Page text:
The King is Dead; Long Live the King


One of the King of Kowloon’s last remaining pieces.
Photo by Dustin Shum of the South China Morning Post

Tsang Tsou Choi, the King of Kowloon, died two weeks ago at the age of 86. I wrote about Tsang in March, outlining my first encounter with his graffiti and the strange and sometimes nonsensical messages it contains.

Hong Kongers will remember his denunciations of Queen Elizabeth II and his outlandish claim to be the rightful proprietor of most of Kowloon. But Tsang’s impact was less trivial than it might seem: in a society that for decades stressed material gain and social mobility above all else, the King of Kowloon was an oddball and an outsider. His unique visual style influenced a generation of creative young Hong Kongers and, in 2003, his work was featured in the Venice Biennial.

For most of his life, however, Tsang was not viewed with such high regard by the Hong Kong authorities, who doggedly erased his work as soon as he put it up. Only a few of his murals remain, the most prominent being located on a pillar at the Star Ferry terminal in Tsim Sha Tsui. Now, pressure is mounting on Hong Kong’s leaders to preserve what is left of the King’s legacy. “Friends, exhibitors, members of the Antiquities Advisory Board and a legislator said Tsang’s work, some of which remains on walls in Kowloon, was part of the city’s collective memory and must be preserved,” reports the South China Morning Post.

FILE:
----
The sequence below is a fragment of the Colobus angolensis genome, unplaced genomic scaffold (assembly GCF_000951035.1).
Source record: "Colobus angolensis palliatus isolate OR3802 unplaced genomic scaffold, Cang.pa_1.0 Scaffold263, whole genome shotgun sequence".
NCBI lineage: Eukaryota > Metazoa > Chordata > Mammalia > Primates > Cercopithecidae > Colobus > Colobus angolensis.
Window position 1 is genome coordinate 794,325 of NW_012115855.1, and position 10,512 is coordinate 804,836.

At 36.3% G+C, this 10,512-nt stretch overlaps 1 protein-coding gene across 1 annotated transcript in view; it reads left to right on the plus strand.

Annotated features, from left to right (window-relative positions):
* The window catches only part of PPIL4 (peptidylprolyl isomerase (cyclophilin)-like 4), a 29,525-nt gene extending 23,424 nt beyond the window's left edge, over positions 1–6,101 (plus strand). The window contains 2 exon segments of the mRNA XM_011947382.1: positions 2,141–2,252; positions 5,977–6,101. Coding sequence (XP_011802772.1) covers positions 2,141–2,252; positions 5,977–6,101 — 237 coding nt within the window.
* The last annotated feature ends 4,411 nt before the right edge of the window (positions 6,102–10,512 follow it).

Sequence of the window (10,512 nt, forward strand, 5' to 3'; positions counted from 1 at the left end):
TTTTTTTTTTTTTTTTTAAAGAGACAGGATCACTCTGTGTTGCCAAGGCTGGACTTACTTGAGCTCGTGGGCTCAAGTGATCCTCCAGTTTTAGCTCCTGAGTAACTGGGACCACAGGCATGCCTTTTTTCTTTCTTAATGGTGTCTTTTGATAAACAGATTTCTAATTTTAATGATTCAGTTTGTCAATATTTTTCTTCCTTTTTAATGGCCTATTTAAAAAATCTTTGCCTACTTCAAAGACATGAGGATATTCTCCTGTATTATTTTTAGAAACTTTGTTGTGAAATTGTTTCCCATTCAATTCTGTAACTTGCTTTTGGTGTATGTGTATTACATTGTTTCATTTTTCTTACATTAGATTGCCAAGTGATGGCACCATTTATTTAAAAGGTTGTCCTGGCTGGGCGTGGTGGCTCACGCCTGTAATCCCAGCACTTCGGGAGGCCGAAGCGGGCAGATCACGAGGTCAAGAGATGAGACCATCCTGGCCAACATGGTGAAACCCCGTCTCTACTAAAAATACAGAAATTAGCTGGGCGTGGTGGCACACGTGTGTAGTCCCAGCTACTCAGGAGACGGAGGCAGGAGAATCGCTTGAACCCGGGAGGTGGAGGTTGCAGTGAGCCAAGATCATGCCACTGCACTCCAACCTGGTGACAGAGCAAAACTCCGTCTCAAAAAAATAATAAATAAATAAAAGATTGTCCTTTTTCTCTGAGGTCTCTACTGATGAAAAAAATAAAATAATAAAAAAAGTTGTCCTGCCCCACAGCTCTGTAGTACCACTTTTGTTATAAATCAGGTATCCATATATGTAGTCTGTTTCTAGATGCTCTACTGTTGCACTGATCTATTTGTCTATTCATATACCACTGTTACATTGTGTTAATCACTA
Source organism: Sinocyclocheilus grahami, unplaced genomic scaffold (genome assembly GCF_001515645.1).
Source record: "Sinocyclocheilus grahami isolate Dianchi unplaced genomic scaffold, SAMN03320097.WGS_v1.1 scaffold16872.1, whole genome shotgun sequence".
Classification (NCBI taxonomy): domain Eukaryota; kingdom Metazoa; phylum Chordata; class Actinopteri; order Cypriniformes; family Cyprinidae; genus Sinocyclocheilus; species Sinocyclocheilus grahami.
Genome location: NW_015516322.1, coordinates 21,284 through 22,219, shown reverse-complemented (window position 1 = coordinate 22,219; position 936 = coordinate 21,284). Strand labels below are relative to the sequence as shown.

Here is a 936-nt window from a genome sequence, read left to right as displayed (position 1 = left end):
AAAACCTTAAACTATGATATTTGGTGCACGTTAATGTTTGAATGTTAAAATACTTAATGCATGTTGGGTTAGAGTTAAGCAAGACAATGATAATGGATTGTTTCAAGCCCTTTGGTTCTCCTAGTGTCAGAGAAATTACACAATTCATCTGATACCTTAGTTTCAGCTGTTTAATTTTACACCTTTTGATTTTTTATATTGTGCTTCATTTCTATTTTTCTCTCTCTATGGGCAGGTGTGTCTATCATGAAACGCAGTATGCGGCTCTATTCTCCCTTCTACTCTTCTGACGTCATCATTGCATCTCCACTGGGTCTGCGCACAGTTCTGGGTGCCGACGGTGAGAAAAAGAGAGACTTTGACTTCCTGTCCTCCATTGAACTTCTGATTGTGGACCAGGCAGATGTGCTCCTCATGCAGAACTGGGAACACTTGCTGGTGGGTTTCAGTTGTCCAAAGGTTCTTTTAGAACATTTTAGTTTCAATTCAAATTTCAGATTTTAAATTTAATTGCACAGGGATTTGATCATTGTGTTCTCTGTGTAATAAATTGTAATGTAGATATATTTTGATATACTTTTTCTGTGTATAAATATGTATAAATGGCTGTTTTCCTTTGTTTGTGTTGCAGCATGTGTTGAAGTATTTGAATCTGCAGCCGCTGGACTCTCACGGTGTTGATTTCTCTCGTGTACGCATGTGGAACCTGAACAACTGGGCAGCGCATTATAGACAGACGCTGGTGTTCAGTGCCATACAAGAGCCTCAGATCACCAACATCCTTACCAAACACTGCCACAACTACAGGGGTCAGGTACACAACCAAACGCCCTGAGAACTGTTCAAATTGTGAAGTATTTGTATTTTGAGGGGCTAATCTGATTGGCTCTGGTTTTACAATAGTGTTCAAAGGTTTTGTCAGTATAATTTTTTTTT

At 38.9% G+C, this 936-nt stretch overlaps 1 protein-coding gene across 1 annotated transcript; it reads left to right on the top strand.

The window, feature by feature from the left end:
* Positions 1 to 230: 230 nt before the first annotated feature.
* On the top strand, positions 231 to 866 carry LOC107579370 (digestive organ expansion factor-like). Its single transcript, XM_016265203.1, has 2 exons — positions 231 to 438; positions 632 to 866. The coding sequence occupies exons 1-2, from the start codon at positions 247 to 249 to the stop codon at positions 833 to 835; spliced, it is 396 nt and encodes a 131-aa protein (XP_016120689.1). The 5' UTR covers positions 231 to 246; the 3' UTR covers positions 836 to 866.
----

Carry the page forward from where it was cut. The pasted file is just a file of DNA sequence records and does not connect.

Ever since its handover to China in 1997 and the economic recession that followed, the question of Hong Kong’s identity has weighed heavily on its citizens. Last year, the decision to destroy the Queen’s Pier and an historic Star Ferry terminal sparked widespread outrage, as did the eviction of hundreds of residents and businesses for “Wedding Card Street” to make way for a new real estate development. Issues of heritage and “collective memory” have become standard fodder for discussion.

For many Hong Kongers, then, the King of Kowloon represented a part of the territory’s local identity, a small part of the unique culture that sets it apart from the overbearing mainland. So far, government officials appear to be listening. The SCMP reports that they promised yesterday not to remove any of the King’s remaining work. “I don’t see any reason why they should be removed,” said Bernard Chan, a member of Hong Kong’s executive council.

The King might be dead, but his spirit lives on.

This entry was written by Christopher DeWolf , posted on Sunday July 29 2007at 02:07 am , filed under Art and Design, Asia Pacific, Heritage and Preservation, Public Space, Society and Culture and tagged , , , , . Bookmark the permalink . Post a comment below or leave a trackback: Trackback URL.

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